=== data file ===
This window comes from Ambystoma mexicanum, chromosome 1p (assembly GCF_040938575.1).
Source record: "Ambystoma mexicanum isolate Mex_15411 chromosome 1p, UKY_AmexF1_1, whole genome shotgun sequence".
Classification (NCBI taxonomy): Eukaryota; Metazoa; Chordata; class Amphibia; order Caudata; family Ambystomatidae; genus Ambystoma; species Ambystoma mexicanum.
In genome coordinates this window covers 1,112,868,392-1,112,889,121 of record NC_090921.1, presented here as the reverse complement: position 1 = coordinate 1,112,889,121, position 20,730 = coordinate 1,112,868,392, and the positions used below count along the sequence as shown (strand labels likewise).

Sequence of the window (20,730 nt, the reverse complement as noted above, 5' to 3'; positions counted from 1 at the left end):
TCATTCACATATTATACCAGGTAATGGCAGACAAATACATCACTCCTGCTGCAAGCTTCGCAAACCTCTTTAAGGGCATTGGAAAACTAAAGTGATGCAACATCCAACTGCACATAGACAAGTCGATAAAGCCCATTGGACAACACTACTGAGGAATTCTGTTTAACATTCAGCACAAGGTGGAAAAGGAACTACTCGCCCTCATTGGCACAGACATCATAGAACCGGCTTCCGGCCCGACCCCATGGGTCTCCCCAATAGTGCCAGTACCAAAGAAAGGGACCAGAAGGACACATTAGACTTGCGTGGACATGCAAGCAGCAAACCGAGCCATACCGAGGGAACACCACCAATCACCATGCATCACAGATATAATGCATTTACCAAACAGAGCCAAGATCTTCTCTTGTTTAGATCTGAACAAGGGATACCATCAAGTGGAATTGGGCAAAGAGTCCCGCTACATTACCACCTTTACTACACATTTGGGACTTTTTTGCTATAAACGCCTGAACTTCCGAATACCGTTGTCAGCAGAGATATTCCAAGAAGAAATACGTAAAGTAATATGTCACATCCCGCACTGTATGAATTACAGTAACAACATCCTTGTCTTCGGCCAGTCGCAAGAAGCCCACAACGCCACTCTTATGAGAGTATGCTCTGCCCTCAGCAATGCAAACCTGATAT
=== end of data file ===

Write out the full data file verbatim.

This window comes from Ambystoma mexicanum, chromosome 1p (assembly GCF_040938575.1).
Source record: "Ambystoma mexicanum isolate Mex_15411 chromosome 1p, UKY_AmexF1_1, whole genome shotgun sequence".
Classification (NCBI taxonomy): Eukaryota; Metazoa; Chordata; class Amphibia; order Caudata; family Ambystomatidae; genus Ambystoma; species Ambystoma mexicanum.
In genome coordinates this window covers 1,112,868,392-1,112,889,121 of record NC_090921.1, presented here as the reverse complement: position 1 = coordinate 1,112,889,121, position 20,730 = coordinate 1,112,868,392, and the positions used below count along the sequence as shown (strand labels likewise).

Sequence of the window (20,730 nt, the reverse complement as noted above, 5' to 3'; positions counted from 1 at the left end):
TCATTCACATATTATACCAGGTAATGGCAGACAAATACATCACTCCTGCTGCAAGCTTCGCAAACCTCTTTAAGGGCATTGGAAAACTAAAGTGATGCAACATCCAACTGCACATAGACAAGTCGATAAAGCCCATTGGACAACACTACTGAGGAATTCTGTTTAACATTCAGCACAAGGTGGAAAAGGAACTACTCGCCCTCATTGGCACAGACATCATAGAACCGGCTTCCGGCCCGACCCCATGGGTCTCCCCAATAGTGCCAGTACCAAAGAAAGGGACCAGAAGGACACATTAGACTTGCGTGGACATGCAAGCAGCAAACCGAGCCATACCGAGGGAACACCACCAATCACCATGCATCACAGATATAATGCATTTACCAAACAGAGCCAAGATCTTCTCTTGTTTAGATCTGAACAAGGGATACCATCAAGTGGAATTGGGCAAAGAGTCCCGCTACATTACCACCTTTACTACACATTTGGGACTTTTTTGCTATAAACGCCTGAACTTCCGAATACCGTTGTCAGCAGAGATATTCCAAGAAGAAATACGTAAAGTAATATGTCACATCCCGCACTGTATGAATTACAGTAACAACATCCTTGTCTTCGGCCAGTCGCAAGAAGCCCACAACGCCACTCTTATGAGAGTATGCTCTGCCCTCAGCAATGCAAACCTGATAT